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Side 223 - And surely your blood of your lives will I require : at the hand of every beast will I require it, and at the hand of man ; at the hand of every man's brother will I require the life of man. Whoso sheddeth man's blood, by man shall his blood be shed : for in the image of God made he man.
Side 425 - In forest, brake or den, As beasts excel cold rocks and brambles rude ; Men who their duties know, But know their rights, and, knowing, dare maintain, Prevent the long-aimed blow, And crush the tyrant while they rend the chain ; These constitute a State; And sovereign law, that State's collected will, O'er thrones and globes elate Sits empress, crowning good, repressing ill.
Side 224 - For the life of the flesh is in the blood ; and I have given it . to you upon the altar, to make an atonement for your souls : for it is the blood that maketh an atonement for the soul. Therefore I said unto the children of Israel, No soul of you shall eat blood, neither shall any stranger that sojourneth among you eat blood.
Side 446 - The Second Book of Homilies, the several titles whereof we have joined under this Article, doth contain a godly and wholesome Doctrine, and necessary for these times, as doth the former Book of Homilies, which were set forth in the time of Edward the Sixth; and therefore we judge them to be read in Churches by the Ministers, diligently and distinctly, that they may be understanded of the people.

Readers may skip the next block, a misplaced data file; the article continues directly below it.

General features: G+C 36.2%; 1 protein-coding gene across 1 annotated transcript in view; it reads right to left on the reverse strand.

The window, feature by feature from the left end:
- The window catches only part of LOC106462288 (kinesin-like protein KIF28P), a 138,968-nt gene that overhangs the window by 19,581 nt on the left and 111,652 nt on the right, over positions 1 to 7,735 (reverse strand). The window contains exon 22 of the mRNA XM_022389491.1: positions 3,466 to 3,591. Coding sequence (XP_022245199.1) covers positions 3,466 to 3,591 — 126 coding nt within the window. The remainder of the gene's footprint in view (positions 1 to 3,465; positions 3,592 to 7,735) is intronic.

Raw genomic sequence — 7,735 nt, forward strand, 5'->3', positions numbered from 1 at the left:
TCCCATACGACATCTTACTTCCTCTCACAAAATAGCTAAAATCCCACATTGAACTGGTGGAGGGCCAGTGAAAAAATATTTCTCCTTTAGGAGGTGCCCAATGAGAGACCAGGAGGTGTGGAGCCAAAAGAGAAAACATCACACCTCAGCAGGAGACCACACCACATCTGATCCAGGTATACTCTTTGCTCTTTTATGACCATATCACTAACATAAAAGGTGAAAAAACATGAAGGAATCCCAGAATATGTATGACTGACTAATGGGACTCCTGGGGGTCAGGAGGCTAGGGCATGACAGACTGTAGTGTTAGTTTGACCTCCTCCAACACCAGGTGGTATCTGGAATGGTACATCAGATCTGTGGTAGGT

Side 454 - Jesus answered, Thou couldest have no power at all against me, except it were given thee from above: therefore he that delivered me unto thee hath the greater sin.
Side 444 - Then shall the Minister examine whether he repent him truly of his sins, and be in charity with all the world ; exhorting him to forgive, from the bottom of his heart, all persons that have offended him...
Side 167 - ... that reason to be avoided. Whatever may be urged by casuists or politicians, the greater part of mankind, as they can never think that to pick the pocket and to pierce the heart is equally criminal, will scarcely believe that two malefactors so different in guilt can be justly doomed to the same punishment...
Side 300 - ... enormity of the first, was from the plunder of the Church. In truth, his Grace is somewhat excusable for his dislike to a grant like mine, not only in its quantity, but in its kind, so different from his own. Mine was from a mild and benevolent sovereign : his from Henry the Eighth.
Side 132 - It is a melancholy truth, that, among the variety of actions which men are daily liable to commit, no less than a hundred and sixty have been declared, by act of parliament, to be felonies without benefit of clergy ; or, in other words, to be worthy of instant death.